In 2002, Katharine Norton left her home in Ireland to move to east Africa to work in Bible translation. Last year, she and her husband and 9-year-old daughter moved to Nigeria where they started a homesteading lifestyle, along with three goats, four chickens, and a kitten.
In addition to homesteading, Katharine also homeschools their daughter. There are no restrictions or regulations on homeschooling in Nigeria, so Katherine uses an English curriculum and supplements with Irish language, history, and geography.
When and why did you start living a homesteading lifestyle?
During my years living in Africa I have become concerned at how many western practices which are bad for the earth and bad for our bodies, are being adopted in Africa and given a high status because they come from the West. I have seen people preferring bottled fizzy drinks over local nutritious fruit juices; cake mixes or plastic wrapped sweets over local healthy snacks like peanuts or seeds; expensive skin care products with unknown ingredients in plastic bottles chosen over fantastic local oils like shea or coconut.
Quite apart from these things being less good for your body, they produce vast amounts of rubbish each year. Traditional rubbish, like peanut shells or mango skins, is thrown on the ground where it composts or is eaten by a passing goat. But plastic rubbish just piles up and causes many environmental problems.
I have been challenged to see what I can do, as a westerner living in Africa, to live an example of a healthy, environmentally friendly lifestyle, producing as little waste as possible. We’ve been living on our 2 acres since August 2014, just 8 months now, and I’ve learnt so much already!
I love the idea of homesteading as I always loved being outdoors or on the move rather than sitting all day in an office job. I used to want to be a farmer, but that didn’t work out, but that’s ok because homesteading is more manageable!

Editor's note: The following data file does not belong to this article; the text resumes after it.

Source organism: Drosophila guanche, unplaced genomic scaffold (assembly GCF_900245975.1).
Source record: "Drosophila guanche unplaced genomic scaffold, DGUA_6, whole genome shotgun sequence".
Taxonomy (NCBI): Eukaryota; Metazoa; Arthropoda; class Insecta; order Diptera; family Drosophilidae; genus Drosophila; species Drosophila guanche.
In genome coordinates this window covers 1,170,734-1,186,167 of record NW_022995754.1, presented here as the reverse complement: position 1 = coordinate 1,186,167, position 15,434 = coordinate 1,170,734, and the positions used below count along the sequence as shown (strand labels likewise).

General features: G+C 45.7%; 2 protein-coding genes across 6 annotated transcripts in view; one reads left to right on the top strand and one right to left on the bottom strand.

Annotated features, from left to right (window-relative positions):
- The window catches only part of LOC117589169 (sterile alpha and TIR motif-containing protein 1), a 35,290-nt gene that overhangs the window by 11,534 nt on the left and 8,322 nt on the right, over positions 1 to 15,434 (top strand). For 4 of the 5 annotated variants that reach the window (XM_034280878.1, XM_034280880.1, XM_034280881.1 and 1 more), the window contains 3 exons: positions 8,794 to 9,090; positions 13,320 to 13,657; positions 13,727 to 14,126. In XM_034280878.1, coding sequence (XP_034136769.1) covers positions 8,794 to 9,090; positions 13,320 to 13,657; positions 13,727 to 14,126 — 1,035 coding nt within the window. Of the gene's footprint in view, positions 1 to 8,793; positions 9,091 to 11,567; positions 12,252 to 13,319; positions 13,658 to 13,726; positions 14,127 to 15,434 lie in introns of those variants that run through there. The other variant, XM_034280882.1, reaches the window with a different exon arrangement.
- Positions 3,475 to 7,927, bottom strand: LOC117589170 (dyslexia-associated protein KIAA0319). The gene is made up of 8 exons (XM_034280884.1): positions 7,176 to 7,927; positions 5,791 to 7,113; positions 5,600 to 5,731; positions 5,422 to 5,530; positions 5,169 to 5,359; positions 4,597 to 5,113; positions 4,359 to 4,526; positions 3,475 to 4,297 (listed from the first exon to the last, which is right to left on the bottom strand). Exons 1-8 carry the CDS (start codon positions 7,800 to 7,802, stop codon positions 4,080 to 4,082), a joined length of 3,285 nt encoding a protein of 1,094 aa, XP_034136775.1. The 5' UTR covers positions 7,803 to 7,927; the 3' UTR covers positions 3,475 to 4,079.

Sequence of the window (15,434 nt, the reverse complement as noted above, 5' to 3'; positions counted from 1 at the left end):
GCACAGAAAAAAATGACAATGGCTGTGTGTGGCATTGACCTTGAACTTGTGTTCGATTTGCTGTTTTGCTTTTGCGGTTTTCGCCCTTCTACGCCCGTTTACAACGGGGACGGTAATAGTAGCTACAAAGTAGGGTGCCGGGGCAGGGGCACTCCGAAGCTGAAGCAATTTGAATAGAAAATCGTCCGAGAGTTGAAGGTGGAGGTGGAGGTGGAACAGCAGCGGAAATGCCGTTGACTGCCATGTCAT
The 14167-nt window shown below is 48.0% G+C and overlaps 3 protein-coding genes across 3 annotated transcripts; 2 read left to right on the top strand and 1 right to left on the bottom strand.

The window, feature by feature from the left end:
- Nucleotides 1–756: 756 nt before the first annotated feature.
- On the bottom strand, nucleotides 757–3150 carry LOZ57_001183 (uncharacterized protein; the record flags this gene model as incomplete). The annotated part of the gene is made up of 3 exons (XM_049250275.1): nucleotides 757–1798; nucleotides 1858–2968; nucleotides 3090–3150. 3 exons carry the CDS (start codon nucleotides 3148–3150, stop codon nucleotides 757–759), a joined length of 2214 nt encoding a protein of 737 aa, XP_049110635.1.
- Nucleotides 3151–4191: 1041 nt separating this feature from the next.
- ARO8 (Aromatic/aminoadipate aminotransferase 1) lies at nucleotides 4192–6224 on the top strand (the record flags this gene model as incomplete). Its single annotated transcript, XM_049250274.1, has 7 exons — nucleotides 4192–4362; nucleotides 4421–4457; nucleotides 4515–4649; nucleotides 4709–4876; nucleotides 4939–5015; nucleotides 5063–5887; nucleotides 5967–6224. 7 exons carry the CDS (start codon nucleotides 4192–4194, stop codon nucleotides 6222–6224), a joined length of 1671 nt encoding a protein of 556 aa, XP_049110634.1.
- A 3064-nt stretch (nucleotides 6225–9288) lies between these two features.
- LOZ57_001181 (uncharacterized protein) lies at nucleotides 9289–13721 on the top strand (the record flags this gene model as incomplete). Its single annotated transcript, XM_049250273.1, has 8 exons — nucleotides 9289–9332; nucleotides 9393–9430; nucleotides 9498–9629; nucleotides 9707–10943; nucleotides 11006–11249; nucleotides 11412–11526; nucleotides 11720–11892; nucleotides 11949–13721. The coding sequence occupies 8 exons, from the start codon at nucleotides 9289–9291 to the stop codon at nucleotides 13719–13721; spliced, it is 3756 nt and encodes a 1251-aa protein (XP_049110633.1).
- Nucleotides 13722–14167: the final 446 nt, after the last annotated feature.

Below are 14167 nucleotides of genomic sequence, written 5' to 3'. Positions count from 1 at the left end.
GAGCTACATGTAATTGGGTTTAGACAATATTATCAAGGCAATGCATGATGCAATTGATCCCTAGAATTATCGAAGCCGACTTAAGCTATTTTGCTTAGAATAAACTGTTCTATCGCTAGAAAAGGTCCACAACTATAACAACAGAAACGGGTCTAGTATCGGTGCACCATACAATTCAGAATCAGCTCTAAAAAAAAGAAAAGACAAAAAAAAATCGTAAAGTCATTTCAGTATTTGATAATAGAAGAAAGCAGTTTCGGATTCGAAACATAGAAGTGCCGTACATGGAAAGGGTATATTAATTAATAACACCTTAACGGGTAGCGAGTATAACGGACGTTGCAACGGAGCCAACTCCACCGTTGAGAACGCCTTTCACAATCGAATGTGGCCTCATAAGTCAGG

For me a lot of homesteading is about food – good, wholesome, healthy food for you and your family, using healthy ingredients from known sources. Its a very creative lifestyle- making bread, ferments, nutritious meals, or designing ideas for the garden or animal shelters. I love that homesteading involves making rather than just consuming. I also love that I am able to spend time at home, with my family, learning together, eating together.
How much of your food do you produce and how?
Homesteading is really new to us, I’ve never grown more than a few pot plants before! This first year on our land (2 acres) we are mostly learning about the soil, the sun, the features of the plot, and enjoying the fruit of the mature trees (orange, mango, avocado). We’re also building up lots of manure and compost ready to start growing next rainy season. There are a lot of systems to get up and running – composting for food and garden waste as well as humanure; rainwater collection, animal enclosures and shelters, solar panels etc. Because its all so new to us, we are trying to move slowly, adding new projects gradually rather than all in one go.